Threats in Chess
I have been away for a few months, in which time I have been through a long plateau and a bout of chess related self-doubt. The reason for the self-doubt is that I feel that I should be at a different playing level than that which I am (1300 USCF), and I am a bit frustrated that my chess improvement efforts have reaped little fruit in the past few years. In a way, this self-doubt has caused me to rethink the way I play and study chess, and hopefully these changes will cause real improvement in my playing strength. I have several posts that I have been working on that address some of my doubts and how I plan on addressing them, this post is the first of a series.
We make a mistake when we think of bishop pair advantages or of knight outposts before we consider all of our opponent’s threats. The result is our knight getting to a wonderful central outpost, but on the next move our opponent forks our Queen and King and we lose yet another game. While positional knowledge is important and required, particularly at the +1800 level, recognizing threats and having good tactical vision is more important to winning games at the <1800 rating level.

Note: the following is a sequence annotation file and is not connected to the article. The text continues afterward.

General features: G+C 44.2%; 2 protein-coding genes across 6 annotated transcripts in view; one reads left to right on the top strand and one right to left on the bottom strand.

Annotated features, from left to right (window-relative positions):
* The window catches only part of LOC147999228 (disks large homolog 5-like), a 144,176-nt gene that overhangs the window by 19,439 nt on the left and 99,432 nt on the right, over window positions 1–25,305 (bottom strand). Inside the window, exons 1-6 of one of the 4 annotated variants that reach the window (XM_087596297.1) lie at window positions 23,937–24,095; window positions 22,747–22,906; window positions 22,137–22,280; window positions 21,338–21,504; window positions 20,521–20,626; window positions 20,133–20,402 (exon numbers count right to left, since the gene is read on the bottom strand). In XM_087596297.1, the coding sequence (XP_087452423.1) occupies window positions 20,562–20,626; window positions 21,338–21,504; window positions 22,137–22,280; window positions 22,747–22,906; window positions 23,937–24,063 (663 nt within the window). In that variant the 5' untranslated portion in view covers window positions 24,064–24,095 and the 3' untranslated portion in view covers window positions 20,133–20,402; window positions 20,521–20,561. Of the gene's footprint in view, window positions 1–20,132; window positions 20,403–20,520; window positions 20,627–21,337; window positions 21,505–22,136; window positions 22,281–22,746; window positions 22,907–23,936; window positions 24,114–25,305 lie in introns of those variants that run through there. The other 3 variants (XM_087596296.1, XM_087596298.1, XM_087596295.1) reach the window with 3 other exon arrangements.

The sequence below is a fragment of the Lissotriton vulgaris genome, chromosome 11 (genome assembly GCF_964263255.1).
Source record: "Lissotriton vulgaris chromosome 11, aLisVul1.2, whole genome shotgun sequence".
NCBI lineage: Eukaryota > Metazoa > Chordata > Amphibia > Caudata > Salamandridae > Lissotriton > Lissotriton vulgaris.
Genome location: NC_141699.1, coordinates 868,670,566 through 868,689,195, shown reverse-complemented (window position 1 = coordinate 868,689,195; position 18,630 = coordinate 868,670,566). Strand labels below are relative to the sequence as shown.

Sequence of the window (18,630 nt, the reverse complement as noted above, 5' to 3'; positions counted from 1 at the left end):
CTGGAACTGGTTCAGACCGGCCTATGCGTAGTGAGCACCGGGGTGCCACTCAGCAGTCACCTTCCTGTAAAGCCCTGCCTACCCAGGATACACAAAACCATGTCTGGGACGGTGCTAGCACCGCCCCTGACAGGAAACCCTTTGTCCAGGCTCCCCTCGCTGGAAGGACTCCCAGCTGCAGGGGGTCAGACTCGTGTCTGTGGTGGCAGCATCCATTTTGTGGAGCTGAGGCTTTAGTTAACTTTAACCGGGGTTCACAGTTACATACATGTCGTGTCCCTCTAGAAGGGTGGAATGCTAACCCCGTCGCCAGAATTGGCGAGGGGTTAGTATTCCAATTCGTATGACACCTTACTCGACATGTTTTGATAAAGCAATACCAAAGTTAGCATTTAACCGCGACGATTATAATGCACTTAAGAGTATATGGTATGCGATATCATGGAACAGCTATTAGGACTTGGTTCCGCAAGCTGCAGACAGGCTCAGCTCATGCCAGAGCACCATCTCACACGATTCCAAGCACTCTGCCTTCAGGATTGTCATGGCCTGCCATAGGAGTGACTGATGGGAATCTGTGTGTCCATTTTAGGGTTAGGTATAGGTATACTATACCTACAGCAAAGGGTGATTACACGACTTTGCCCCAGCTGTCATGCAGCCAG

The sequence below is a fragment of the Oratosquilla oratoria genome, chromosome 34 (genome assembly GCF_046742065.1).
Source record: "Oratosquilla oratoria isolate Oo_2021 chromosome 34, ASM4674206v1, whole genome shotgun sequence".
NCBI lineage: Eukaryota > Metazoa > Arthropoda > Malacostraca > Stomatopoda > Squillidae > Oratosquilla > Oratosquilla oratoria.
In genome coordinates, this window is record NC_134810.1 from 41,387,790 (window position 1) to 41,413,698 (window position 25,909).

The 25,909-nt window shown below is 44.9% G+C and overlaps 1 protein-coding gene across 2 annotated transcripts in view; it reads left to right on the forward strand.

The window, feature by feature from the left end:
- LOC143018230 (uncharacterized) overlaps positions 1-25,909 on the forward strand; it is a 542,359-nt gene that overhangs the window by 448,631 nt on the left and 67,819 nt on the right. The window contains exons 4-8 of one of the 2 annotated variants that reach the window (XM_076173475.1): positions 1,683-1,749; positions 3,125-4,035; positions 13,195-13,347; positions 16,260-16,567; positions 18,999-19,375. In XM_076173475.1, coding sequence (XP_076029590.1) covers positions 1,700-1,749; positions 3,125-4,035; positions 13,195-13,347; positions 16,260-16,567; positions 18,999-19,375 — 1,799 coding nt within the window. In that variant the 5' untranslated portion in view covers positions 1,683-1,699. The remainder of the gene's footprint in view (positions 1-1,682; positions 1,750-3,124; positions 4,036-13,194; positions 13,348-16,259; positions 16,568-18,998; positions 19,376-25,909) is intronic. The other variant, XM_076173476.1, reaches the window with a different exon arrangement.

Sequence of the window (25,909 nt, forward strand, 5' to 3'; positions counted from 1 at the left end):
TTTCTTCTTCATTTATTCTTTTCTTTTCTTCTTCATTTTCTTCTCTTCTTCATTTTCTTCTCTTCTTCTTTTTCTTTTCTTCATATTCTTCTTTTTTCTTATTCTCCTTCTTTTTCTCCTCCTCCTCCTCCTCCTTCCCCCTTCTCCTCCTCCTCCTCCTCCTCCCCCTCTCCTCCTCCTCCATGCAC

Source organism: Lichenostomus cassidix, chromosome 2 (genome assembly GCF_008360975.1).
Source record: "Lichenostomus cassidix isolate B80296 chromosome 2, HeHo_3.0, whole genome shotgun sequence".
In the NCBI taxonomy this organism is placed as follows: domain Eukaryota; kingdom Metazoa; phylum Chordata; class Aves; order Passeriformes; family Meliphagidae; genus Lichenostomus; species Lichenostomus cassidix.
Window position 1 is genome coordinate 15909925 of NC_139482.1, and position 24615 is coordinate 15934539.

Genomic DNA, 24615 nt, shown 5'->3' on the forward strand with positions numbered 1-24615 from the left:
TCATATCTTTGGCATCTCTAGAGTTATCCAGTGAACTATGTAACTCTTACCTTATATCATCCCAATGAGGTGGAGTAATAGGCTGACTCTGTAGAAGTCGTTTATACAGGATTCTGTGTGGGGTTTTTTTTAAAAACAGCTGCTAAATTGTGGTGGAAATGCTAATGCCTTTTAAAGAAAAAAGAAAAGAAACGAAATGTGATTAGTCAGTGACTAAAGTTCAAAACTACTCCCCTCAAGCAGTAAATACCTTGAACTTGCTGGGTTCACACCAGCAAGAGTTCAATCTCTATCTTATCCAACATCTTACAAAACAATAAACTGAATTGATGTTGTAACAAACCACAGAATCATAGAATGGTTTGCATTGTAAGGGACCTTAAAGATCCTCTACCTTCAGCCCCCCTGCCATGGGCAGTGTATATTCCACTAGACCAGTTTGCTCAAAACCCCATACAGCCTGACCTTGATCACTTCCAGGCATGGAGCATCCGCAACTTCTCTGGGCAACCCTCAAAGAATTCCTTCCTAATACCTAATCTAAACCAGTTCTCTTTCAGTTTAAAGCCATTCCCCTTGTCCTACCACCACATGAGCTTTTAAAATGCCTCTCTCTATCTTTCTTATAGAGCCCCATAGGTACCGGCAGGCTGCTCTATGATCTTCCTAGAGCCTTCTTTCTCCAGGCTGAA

This does not mean that you need to spend your entire game reacting to your opponent’s threats, this will only cause you to play a dull defensive game dictated by your opponent’s moves. What this means is that on every move you need to ask yourself, “What is my opponent threatening?” and “What is the consequence of my opponent’s last move?”. Once you identify your opponent’s threats and plans you need to decide how you are going to react to your opponent’s plan and how it relates to your own plans.
According to Dan Heisman, there are three things one can do against a threat:
1. Ignore it
2. Create a bigger counter-threat (counterattack), or
3. Stop it.
The point is not to play your game based on your opponent’s moves, but to always be very aware of what your opponent is trying to do, and to either prevent it or continue with a more threatening response of your own. What you cannot do is not consider the threats your opponent is making, and then end up playing a positional move or a rule of thumb move which causes you to lose the game. Hopefully, by simplifying our thought process we can play better chess.
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